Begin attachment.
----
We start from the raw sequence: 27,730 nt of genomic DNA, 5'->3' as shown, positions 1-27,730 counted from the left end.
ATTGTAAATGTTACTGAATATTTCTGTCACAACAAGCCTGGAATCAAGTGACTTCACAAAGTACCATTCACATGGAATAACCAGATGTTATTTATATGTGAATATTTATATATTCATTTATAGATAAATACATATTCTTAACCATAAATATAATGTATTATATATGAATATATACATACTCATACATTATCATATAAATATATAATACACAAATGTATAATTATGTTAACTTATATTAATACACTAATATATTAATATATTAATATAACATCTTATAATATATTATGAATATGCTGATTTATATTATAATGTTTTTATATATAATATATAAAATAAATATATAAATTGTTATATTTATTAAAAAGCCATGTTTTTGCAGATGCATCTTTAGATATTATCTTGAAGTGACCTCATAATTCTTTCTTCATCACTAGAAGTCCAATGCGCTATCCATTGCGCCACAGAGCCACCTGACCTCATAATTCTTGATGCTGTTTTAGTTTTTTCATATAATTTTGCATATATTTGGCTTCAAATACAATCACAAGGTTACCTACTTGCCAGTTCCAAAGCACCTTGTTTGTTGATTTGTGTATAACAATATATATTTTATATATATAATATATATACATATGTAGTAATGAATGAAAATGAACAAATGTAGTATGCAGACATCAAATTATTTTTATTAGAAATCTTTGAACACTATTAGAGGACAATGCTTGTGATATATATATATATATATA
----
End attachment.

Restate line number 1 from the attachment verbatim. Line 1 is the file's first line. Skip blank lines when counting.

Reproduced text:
We start from the raw sequence: 27,730 nt of genomic DNA, 5'->3' as shown, positions 1-27,730 counted from the left end.